How do we lose at cricket? Let me count the ways…

It does not get easier. Four weeks into the season and we have suffered four defeats in four different competitions. This brings challenges on the pitch, and challenges for this blog. How to tell the same story, how to explain the same faults without becoming repetitive?

Such problems put into context the achievement of Marcel Proust in writing Remembrance of Things Past, which is regarded as a masterpiece of European literature even though it is essentially 1.2 million words about a biscuit (oh, alright, a biscuit and some paving stones).

Anyway, this week it was the turn of Civil Service North to beat us and they did so by 96 runs. Andrew Cowden and Regan West made centuries, piling on more than 200 for the opening wicket, before Coulter and Costain killed the game by the end of the third over of our innings.

The churlish part of me wishes to point out that we gave West three lives and Cowden four (I think, I might have lost count). This does not, however, detract from their centuries: batsmen who are reprieved deserve the runs they score thereafter, because a fielding side that misses chances does not deserve to take wickets. All the same, we should have done much better.

Of course, we could also have done much worse. From the position of 2-3, we were in danger of falling short of our total from Tuesday (and that would have been a performance for the ages).

Again, I made nothing and so I spent 49.4 overs doing laps, getting simultaneously frozen and sunburnt while reconciling myself to the reality that I will never be any good at cricket, not unless MCC introduces a law that awards runs for correctly answering general knowledge questions.

Steve Lazars, though, is actually rather good at cricket. He picked up where he left off at Comber and played beautifully. I cannot remember the last ball he did not hit for four.

Even so, in spite of the rare aesthetic pleasure derived from watching Steve hit the ball, the season stretches out into the bleak and lengthy future. The September light at the end of the tunnel is either very small or very far away.

Yet the most curious thing I have learned from the first month of the season, notwithstanding my natural pessimism, is that we are by no means certain to be relegated. Indeed, we have a few good batsmen, a couple of reasonable bowlers, and one very good if often unavailable player (McKinley) so we might yet win a couple of matches.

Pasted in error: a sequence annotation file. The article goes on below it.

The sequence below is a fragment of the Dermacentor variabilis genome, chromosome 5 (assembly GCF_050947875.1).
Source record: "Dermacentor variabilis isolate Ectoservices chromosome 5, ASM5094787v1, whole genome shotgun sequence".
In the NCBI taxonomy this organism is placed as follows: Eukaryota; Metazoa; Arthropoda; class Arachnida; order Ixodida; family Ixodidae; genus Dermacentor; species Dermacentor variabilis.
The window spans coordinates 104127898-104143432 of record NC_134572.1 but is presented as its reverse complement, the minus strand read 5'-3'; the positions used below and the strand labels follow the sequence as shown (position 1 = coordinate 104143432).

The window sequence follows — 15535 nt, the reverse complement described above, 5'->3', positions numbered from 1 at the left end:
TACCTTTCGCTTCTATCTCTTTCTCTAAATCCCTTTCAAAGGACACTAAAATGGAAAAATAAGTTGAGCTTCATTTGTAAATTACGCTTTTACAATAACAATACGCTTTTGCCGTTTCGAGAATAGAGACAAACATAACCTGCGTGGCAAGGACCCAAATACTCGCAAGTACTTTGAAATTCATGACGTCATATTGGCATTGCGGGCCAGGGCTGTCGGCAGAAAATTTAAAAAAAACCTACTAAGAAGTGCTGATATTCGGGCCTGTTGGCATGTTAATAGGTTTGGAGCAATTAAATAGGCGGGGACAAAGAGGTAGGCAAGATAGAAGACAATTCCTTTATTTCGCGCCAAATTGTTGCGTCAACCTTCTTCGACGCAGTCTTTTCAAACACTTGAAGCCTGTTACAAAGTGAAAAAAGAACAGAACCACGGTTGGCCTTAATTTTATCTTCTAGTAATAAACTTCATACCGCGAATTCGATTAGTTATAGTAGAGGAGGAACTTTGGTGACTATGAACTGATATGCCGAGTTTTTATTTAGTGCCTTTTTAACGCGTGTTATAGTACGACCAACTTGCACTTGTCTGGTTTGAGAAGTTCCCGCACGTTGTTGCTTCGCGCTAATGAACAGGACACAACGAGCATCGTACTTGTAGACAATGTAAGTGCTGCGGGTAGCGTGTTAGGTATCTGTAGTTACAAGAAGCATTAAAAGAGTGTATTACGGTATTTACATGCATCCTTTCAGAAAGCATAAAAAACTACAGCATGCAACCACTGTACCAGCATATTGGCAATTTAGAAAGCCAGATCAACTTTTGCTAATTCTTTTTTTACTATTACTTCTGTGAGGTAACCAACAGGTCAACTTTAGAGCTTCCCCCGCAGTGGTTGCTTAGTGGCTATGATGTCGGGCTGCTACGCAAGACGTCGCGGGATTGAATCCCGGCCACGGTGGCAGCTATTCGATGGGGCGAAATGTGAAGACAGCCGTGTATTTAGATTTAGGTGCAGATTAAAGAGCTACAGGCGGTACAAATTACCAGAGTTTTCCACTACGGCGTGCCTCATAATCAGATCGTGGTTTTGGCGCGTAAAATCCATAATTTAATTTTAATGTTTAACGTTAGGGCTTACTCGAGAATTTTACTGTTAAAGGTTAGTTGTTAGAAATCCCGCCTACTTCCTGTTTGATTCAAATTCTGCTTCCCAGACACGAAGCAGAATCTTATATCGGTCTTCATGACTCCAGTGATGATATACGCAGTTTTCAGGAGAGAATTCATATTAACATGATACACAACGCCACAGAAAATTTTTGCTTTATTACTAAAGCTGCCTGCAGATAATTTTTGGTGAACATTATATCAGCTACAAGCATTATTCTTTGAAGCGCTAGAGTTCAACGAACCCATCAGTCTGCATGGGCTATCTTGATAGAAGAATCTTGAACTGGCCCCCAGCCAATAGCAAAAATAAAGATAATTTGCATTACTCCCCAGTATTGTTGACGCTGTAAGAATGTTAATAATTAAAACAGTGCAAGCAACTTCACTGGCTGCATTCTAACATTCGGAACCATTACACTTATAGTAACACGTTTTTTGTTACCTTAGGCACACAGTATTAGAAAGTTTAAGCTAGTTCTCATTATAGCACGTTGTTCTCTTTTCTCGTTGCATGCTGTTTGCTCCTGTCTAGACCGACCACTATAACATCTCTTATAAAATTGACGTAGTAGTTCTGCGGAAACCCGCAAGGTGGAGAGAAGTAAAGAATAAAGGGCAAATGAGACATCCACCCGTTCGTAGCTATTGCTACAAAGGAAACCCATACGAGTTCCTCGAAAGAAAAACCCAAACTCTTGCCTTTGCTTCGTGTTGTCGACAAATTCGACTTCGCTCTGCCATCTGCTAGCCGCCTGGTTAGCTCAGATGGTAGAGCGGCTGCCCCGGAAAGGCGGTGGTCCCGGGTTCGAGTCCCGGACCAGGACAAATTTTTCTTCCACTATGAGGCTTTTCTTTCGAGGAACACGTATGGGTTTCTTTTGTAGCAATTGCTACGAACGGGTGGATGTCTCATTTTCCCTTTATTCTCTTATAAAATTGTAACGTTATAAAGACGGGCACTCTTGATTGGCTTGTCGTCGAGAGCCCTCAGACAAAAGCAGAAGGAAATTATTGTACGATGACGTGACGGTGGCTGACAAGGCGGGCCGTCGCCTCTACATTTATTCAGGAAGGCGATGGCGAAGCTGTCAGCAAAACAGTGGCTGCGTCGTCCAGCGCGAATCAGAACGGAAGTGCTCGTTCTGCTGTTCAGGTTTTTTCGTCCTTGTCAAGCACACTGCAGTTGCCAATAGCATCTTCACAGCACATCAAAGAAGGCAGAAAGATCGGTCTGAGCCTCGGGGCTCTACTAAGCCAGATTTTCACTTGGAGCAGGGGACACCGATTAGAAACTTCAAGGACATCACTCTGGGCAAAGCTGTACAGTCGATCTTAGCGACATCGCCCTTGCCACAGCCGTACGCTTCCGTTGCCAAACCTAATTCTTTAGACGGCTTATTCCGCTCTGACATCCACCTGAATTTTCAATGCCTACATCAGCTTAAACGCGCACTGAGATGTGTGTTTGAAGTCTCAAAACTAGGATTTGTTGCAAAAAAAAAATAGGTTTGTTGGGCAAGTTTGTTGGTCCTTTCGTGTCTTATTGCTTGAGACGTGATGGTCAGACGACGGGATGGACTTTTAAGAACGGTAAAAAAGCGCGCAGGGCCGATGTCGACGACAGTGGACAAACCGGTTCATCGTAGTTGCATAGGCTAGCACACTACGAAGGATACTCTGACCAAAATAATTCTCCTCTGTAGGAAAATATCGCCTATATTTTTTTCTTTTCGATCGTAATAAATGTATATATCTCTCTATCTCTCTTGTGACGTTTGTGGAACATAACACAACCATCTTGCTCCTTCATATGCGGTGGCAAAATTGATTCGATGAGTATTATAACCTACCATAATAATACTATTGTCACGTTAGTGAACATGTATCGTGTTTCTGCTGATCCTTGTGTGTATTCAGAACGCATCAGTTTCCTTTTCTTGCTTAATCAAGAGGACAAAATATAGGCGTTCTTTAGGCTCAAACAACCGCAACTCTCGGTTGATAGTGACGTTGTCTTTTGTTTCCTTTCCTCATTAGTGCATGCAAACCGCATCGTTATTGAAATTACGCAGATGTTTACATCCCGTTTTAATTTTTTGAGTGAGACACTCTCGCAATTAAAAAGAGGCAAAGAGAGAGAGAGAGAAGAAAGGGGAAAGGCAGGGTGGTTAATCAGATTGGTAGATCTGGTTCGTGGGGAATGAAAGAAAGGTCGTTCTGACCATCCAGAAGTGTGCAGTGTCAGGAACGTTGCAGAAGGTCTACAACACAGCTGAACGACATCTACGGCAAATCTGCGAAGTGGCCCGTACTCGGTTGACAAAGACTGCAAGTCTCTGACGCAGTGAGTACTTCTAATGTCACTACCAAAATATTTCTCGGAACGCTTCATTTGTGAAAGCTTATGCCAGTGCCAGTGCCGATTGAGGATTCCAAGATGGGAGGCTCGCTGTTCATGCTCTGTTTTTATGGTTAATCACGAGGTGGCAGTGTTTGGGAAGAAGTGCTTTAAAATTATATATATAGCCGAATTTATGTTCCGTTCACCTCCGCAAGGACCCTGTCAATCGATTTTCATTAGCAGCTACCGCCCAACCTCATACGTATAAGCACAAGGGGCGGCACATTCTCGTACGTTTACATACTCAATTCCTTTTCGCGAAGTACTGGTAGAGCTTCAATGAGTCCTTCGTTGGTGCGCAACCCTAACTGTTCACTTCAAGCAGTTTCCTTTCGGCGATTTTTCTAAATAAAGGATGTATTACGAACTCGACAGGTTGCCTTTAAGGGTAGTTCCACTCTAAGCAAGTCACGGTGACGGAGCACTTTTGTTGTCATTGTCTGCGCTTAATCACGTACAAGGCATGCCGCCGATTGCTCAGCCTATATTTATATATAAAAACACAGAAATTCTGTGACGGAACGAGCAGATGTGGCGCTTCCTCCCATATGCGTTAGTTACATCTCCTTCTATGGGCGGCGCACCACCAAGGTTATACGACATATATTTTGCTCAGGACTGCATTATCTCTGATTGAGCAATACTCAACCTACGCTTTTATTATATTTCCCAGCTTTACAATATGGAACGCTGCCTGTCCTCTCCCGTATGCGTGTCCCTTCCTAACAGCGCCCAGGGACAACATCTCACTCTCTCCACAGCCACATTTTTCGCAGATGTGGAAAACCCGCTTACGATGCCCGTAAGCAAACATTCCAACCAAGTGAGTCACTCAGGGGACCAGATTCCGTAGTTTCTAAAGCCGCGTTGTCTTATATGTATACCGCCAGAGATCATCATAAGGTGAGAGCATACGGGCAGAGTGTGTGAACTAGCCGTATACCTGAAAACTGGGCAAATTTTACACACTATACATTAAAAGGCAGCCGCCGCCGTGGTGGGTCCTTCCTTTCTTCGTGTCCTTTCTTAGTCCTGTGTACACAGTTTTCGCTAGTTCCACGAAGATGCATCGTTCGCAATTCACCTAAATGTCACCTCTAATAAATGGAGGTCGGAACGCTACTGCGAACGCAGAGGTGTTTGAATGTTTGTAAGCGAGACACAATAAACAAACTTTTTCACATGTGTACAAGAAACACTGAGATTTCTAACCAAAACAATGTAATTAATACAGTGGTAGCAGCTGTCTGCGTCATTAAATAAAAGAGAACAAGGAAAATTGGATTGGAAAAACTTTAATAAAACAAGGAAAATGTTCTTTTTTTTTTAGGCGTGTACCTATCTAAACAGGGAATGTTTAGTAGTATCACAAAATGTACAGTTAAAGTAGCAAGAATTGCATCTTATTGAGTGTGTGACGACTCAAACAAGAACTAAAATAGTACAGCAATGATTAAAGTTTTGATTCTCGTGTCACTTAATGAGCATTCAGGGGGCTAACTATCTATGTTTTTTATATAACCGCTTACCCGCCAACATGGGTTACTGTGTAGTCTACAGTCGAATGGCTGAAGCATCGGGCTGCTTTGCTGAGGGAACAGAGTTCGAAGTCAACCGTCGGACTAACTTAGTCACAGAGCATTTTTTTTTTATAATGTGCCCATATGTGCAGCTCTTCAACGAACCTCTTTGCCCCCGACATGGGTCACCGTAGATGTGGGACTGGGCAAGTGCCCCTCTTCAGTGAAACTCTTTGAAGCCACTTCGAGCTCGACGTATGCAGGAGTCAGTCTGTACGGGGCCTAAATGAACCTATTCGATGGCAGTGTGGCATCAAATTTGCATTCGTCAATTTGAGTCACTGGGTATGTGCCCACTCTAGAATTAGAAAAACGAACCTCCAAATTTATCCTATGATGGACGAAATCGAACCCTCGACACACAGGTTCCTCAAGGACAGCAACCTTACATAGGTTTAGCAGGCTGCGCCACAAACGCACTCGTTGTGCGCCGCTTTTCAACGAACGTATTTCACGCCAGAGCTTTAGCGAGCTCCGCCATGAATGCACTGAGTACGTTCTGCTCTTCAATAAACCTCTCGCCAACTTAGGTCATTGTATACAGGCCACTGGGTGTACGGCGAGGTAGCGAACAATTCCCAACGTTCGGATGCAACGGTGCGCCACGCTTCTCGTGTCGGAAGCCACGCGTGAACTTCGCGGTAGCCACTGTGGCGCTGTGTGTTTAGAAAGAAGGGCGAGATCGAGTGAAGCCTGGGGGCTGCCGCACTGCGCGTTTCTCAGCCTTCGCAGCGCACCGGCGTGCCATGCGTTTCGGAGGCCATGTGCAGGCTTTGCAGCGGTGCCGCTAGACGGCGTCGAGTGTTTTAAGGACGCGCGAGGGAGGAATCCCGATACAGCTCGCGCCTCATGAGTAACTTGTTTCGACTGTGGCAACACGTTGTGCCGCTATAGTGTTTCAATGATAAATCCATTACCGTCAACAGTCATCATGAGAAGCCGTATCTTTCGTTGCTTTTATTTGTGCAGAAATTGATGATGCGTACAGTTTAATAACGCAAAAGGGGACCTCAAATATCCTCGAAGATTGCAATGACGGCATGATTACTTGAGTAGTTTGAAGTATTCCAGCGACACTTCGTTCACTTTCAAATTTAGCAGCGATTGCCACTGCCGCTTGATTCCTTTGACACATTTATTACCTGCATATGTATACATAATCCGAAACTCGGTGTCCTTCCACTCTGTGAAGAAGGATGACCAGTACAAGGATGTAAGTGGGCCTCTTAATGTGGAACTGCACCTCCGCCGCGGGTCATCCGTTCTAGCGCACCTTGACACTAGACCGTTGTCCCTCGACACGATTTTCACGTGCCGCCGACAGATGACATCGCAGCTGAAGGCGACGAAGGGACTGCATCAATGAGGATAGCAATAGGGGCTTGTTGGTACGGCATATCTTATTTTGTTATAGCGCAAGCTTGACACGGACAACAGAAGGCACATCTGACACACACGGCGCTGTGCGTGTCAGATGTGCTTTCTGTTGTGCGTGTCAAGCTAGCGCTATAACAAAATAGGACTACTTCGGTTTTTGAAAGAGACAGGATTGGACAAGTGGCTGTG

And winning two matches could be enough to survive, as it was in 2014. In fact, by winning three matches we could in theory finish sixth. So what does that say about the standard of a supposedly ‘Premier’ League?

Given the magnitude of my personal and our collective failures on Saturday, Sunday should have been spent in a dark room, nursing a ferocious hangover while listening to Leonard Cohen. Instead I went to Coleraine for the Warriors-Knights one-day match.

Coleraine was wet and dark and windy and miserable, and that might go some way to explaining why only 20 or so hardy souls made the pilgrimage to Sandel Lodge. I do not count as spectators the dozen or so caravan enthusiasts who had dropped anchor at deep extra cover.

The efforts of the club to produce 74 overs of cricket and its general hospitality were excellent: I was sufficiently overwhelmed by a surfeit of tray-bakes, cheesecake, and muffins that I forgot about the nightmare of the day before. I even forgave Tyler Blackett for his comedic defending against Arsenal.

A three-run win for the Knights sounds like a thriller, but the match was never really that close. The Warriors were strangled by the NCU’s spinners, while Rassie van der Dussen played the innings of the day, making 93 from 96 in difficult conditions.

The Warriors’ overseas player, Marco Marais, bowled only a couple of overs and fell cheaply. Was that was the difference? If so, could the inter-pros become a case of ‘our pro played better than yours’? Discuss.

We do not play in the Ulster Cup because the later stages of the competition – not that we would reach them – are played on Sundays. We do not, therefore, have a match this Saturday, but we play Waringstown in the Twenty20 Cup on Friday night and I’m then for Downpatrick, where the Knights host the Warriors in a three-day match. Reports to follow.